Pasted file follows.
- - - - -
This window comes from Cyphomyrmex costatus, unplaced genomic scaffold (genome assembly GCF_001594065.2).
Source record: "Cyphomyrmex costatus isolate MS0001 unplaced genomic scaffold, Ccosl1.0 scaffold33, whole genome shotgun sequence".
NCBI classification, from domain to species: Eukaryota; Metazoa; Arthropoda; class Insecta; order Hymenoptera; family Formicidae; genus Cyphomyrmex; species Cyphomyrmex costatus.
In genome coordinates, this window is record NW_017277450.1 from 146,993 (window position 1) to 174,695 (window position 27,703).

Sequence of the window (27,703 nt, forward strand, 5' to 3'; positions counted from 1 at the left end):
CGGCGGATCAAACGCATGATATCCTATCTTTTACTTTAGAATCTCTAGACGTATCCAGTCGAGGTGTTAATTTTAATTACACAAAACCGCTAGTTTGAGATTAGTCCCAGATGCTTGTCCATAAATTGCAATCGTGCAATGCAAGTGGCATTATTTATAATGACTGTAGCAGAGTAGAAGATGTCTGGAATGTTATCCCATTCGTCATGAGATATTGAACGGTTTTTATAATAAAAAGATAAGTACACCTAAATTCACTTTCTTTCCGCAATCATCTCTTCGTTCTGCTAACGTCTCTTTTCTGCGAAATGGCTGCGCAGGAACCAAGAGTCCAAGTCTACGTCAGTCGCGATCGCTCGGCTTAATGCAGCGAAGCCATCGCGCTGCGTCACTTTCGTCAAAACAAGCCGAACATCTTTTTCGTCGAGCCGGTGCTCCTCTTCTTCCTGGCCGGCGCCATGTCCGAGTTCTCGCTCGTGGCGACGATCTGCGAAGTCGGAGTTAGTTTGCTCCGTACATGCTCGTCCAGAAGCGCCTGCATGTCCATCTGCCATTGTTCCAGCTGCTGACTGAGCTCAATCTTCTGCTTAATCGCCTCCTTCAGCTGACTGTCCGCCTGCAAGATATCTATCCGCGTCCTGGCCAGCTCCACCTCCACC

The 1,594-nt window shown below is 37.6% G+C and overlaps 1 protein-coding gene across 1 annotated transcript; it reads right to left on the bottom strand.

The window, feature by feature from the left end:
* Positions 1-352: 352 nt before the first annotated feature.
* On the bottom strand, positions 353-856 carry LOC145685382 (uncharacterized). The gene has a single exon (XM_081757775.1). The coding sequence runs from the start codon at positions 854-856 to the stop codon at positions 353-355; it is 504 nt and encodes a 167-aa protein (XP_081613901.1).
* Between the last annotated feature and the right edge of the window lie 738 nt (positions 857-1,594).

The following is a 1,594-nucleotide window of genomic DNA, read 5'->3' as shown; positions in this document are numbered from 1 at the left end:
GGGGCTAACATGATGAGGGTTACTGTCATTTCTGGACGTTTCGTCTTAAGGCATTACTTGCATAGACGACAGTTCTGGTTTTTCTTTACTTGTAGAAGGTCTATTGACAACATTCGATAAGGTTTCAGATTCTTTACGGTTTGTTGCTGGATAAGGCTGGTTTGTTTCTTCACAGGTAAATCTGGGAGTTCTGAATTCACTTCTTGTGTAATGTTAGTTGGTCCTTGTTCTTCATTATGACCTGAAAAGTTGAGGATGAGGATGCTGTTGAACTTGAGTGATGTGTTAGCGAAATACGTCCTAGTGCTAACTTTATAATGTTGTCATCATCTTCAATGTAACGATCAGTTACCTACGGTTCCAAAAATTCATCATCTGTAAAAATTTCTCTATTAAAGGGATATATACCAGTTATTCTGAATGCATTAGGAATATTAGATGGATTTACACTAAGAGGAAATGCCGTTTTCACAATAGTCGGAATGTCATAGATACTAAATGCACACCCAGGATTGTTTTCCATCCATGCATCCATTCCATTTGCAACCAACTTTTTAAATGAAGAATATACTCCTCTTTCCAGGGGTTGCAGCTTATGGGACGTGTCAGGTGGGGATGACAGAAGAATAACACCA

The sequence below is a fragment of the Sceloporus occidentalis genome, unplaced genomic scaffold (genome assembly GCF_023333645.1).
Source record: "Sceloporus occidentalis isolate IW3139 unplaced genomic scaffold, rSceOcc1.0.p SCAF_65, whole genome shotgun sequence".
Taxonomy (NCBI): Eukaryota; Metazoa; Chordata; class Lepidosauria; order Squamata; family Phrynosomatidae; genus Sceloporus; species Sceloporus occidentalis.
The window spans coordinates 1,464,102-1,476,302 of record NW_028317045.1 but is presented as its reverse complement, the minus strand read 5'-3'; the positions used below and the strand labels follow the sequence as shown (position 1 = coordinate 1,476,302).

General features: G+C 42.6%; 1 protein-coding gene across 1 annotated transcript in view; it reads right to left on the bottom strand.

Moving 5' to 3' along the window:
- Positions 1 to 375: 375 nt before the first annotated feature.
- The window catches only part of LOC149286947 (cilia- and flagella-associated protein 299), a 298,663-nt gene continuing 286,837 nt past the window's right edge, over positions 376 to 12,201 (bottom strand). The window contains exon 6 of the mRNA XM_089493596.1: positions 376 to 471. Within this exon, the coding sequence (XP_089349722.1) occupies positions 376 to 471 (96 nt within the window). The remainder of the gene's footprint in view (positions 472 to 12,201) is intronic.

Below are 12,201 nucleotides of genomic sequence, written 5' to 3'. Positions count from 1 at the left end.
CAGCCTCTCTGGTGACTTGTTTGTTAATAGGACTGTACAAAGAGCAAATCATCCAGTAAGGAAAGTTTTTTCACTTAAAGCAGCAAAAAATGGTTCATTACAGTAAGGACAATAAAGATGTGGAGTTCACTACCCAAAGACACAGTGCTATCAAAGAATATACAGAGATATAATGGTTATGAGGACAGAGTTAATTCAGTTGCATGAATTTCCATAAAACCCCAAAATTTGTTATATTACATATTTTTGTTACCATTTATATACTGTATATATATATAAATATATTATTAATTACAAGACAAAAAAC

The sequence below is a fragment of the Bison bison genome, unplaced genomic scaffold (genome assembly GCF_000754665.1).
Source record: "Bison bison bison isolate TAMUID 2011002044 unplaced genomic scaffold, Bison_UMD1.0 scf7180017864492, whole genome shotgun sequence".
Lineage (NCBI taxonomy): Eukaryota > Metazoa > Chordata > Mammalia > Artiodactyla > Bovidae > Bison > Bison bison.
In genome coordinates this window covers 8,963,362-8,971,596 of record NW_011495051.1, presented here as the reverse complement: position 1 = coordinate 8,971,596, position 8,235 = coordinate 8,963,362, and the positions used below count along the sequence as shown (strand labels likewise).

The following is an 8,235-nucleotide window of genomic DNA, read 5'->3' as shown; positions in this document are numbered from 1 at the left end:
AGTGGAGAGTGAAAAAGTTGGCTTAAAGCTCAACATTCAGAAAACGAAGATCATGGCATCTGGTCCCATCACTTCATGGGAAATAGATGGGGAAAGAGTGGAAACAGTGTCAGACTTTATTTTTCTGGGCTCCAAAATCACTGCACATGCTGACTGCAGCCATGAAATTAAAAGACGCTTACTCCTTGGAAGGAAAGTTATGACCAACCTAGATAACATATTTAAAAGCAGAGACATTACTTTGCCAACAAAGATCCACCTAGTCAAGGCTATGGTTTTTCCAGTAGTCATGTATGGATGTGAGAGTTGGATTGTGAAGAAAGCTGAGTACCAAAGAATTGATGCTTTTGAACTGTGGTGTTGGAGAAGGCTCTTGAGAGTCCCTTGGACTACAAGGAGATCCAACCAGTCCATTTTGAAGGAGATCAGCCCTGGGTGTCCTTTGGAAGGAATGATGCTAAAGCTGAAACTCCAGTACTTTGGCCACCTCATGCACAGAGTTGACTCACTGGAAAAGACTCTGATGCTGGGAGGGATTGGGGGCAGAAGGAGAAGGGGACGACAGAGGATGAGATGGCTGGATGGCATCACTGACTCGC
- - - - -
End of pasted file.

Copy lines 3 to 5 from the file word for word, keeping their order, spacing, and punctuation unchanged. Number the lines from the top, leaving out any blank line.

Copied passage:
NCBI classification, from domain to species: Eukaryota; Metazoa; Arthropoda; class Insecta; order Hymenoptera; family Formicidae; genus Cyphomyrmex; species Cyphomyrmex costatus.
In genome coordinates, this window is record NW_017277450.1 from 146,993 (window position 1) to 174,695 (window position 27,703).

Sequence of the window (27,703 nt, forward strand, 5' to 3'; positions counted from 1 at the left end):